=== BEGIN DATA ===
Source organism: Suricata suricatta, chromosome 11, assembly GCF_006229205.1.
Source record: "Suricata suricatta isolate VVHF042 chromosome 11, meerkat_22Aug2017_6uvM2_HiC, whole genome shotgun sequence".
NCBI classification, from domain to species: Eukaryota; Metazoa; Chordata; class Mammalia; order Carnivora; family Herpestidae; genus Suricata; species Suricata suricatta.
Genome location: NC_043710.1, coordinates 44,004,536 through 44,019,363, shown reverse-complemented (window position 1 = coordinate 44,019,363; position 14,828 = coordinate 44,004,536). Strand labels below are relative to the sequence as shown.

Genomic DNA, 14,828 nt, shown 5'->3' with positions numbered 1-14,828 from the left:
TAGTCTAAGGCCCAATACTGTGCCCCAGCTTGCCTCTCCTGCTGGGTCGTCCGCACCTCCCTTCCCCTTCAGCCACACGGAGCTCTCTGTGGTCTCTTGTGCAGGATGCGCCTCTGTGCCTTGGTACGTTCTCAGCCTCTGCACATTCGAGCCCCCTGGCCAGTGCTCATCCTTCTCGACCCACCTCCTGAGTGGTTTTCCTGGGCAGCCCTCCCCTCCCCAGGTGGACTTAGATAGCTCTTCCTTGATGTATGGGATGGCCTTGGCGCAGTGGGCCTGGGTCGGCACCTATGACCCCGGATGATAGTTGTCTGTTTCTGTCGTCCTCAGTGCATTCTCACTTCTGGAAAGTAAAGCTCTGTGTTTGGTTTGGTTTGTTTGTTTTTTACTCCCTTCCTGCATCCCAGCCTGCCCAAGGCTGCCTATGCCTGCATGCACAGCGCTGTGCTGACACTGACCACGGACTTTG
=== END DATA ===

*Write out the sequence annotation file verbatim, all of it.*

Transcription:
Source organism: Suricata suricatta, chromosome 11, assembly GCF_006229205.1.
Source record: "Suricata suricatta isolate VVHF042 chromosome 11, meerkat_22Aug2017_6uvM2_HiC, whole genome shotgun sequence".
NCBI classification, from domain to species: Eukaryota; Metazoa; Chordata; class Mammalia; order Carnivora; family Herpestidae; genus Suricata; species Suricata suricatta.
Genome location: NC_043710.1, coordinates 44,004,536 through 44,019,363, shown reverse-complemented (window position 1 = coordinate 44,019,363; position 14,828 = coordinate 44,004,536). Strand labels below are relative to the sequence as shown.

Genomic DNA, 14,828 nt, shown 5'->3' with positions numbered 1-14,828 from the left:
TAGTCTAAGGCCCAATACTGTGCCCCAGCTTGCCTCTCCTGCTGGGTCGTCCGCACCTCCCTTCCCCTTCAGCCACACGGAGCTCTCTGTGGTCTCTTGTGCAGGATGCGCCTCTGTGCCTTGGTACGTTCTCAGCCTCTGCACATTCGAGCCCCCTGGCCAGTGCTCATCCTTCTCGACCCACCTCCTGAGTGGTTTTCCTGGGCAGCCCTCCCCTCCCCAGGTGGACTTAGATAGCTCTTCCTTGATGTATGGGATGGCCTTGGCGCAGTGGGCCTGGGTCGGCACCTATGACCCCGGATGATAGTTGTCTGTTTCTGTCGTCCTCAGTGCATTCTCACTTCTGGAAAGTAAAGCTCTGTGTTTGGTTTGGTTTGTTTGTTTTTTACTCCCTTCCTGCATCCCAGCCTGCCCAAGGCTGCCTATGCCTGCATGCACAGCGCTGTGCTGACACTGACCACGGACTTTG